Saturday, April 21, 2007

American Association of Geographers Meeting - Virtual Globes Session Today

Just had the Virtual Globes session this afternoon in San Francisco for the AAG conference. Needless to say, all the virtual globe sessions (yesterday's as well) were very well attended.

So, as promised, here's the slide presentation from today's talk on using Google Earth in higher ed. I think it went pretty well.

Though I'm not going to post the text of our talk, here is the abstract; I would say that we stayed pretty true to the original message of the abstract.

Sharing Project Data Using Google Earth: Doing GIS Without Learning GIS

Author(s): Meg Stewart*, Mary Ann Cunningham, Kirsten Menking, and Ken Bolton - Vassar College

Abstract: Google Earth transformed the public's ability to visualize landscape features through imagery and is amplifying spatial literacy and geospatial awareness. Increasingly this program is serving as a platform for GIS data with more individual purposes. We have begun to use Google Earth to serve data to other users on campus, in order to facilitate communication about research projects, to support teaching, and to aid in community outreach. Beginning with a set of data for a collaborative stream monitoring project, we have used this approach to present our data to the public, as well as to provide cross-platform data access to participants of various projects. We have also used Google Earth with locally-produced data sets to support workshops and demonstrations in non-GIS classes and across disciplines. While this application is in early stages of development on campus, it has proven a useful tool for these communication purposes. The intuitive interface of Google Earth allows us to more quickly and easily produce maps and distribute them by way of the Google Earth community bulletin board than we can if we used an internet mapping service product or traditional GIS software. We present our progress here to show our methods, to demonstrate the strengths and weaknesses of this approach to data distribution, and to help initiate exchanges of ideas on these kinds of directed applications of this software.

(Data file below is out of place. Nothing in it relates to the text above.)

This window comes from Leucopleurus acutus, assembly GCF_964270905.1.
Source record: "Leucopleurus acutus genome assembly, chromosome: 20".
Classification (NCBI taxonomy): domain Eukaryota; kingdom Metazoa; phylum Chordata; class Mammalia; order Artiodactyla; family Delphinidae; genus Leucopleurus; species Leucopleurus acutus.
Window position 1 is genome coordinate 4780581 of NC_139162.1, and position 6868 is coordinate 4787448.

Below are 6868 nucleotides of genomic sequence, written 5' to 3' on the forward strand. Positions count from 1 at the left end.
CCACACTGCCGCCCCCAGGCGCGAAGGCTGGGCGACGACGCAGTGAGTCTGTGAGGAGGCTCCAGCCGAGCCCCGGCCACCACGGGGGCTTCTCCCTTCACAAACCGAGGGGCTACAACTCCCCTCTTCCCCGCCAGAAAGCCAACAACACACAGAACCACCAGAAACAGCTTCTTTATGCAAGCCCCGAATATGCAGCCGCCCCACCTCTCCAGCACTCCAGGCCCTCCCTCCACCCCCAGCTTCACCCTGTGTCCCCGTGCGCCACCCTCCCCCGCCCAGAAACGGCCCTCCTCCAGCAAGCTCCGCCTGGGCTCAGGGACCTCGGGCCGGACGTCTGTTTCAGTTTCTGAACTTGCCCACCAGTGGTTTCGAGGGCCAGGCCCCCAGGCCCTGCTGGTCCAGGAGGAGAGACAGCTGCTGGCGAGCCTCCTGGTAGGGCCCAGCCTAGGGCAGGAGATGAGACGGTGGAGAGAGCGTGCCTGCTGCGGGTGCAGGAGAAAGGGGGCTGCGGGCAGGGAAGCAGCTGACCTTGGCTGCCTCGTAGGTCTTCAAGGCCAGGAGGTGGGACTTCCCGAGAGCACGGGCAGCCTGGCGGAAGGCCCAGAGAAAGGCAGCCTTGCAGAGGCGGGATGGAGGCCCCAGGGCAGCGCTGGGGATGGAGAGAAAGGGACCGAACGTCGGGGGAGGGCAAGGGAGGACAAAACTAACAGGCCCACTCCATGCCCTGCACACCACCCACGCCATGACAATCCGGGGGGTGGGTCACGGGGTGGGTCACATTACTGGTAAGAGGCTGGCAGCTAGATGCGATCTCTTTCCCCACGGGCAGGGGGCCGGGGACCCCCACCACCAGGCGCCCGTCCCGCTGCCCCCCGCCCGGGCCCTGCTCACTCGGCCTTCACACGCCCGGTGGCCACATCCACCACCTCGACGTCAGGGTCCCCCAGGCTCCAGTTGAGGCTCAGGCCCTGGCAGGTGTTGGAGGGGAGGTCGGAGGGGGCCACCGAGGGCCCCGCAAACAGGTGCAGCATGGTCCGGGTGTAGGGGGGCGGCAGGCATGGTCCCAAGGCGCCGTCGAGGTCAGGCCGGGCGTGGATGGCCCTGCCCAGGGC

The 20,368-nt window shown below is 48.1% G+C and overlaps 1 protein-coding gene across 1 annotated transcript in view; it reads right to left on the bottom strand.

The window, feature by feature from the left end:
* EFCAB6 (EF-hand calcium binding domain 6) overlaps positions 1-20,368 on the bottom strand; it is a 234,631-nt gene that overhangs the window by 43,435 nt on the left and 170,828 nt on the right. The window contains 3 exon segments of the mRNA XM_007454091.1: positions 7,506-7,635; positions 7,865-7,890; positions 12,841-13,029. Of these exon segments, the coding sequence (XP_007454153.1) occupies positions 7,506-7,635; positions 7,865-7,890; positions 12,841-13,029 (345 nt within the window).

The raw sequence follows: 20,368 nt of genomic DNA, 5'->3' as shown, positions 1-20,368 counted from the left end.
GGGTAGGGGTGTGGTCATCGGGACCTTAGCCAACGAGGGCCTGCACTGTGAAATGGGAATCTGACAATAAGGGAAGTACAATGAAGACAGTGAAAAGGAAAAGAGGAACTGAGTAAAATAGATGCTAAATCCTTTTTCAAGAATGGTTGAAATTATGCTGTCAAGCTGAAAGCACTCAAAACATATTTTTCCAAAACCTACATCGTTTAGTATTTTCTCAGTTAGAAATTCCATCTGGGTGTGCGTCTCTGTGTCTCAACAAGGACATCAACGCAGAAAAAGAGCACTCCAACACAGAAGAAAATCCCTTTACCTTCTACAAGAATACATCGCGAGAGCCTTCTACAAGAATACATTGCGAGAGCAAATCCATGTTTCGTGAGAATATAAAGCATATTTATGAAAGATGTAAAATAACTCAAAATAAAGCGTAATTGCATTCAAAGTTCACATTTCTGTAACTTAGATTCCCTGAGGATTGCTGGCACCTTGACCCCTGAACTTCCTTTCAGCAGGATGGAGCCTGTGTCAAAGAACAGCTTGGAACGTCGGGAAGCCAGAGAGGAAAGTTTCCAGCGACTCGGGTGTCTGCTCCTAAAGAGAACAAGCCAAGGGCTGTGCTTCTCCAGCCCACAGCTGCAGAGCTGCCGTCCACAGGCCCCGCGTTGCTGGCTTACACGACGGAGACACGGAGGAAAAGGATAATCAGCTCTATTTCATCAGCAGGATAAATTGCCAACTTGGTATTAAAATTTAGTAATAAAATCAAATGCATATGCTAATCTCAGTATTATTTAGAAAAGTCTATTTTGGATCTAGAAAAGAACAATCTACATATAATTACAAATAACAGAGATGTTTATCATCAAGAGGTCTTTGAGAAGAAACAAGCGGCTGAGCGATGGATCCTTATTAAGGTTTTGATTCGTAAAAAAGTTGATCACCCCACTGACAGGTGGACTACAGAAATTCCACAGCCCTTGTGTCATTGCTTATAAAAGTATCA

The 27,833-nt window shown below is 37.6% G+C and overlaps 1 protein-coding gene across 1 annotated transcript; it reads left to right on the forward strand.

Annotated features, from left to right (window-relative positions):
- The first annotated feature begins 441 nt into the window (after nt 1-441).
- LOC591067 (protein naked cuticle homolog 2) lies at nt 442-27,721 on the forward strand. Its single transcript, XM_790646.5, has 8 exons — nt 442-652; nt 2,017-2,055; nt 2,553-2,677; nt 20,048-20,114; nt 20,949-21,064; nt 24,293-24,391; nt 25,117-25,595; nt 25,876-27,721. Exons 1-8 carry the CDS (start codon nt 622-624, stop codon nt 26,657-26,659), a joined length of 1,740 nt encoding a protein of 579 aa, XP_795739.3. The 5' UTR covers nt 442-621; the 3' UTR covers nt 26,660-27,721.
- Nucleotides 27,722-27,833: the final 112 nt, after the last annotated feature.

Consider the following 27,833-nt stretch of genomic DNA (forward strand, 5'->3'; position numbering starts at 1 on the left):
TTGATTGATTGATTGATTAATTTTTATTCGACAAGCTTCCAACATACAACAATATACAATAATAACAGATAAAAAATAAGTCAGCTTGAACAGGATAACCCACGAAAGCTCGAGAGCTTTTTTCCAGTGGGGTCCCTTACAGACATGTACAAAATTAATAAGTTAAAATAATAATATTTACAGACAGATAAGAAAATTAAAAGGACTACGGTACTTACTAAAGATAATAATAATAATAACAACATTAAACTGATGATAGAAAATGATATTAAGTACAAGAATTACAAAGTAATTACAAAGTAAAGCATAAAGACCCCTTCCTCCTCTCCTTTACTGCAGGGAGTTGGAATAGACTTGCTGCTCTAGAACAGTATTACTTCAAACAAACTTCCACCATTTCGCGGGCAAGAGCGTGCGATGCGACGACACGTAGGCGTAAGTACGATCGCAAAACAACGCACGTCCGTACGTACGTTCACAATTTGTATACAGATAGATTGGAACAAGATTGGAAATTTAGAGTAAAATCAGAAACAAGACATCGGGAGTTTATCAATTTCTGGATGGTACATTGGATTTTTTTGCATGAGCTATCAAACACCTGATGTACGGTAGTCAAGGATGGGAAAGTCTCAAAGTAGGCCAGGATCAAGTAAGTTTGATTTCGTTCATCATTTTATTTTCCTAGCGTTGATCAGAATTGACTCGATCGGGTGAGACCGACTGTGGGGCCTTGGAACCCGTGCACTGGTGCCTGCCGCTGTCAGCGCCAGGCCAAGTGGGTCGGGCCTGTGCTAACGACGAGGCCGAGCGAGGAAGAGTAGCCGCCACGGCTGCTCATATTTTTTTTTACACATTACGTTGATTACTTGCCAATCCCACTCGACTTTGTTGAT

No comments: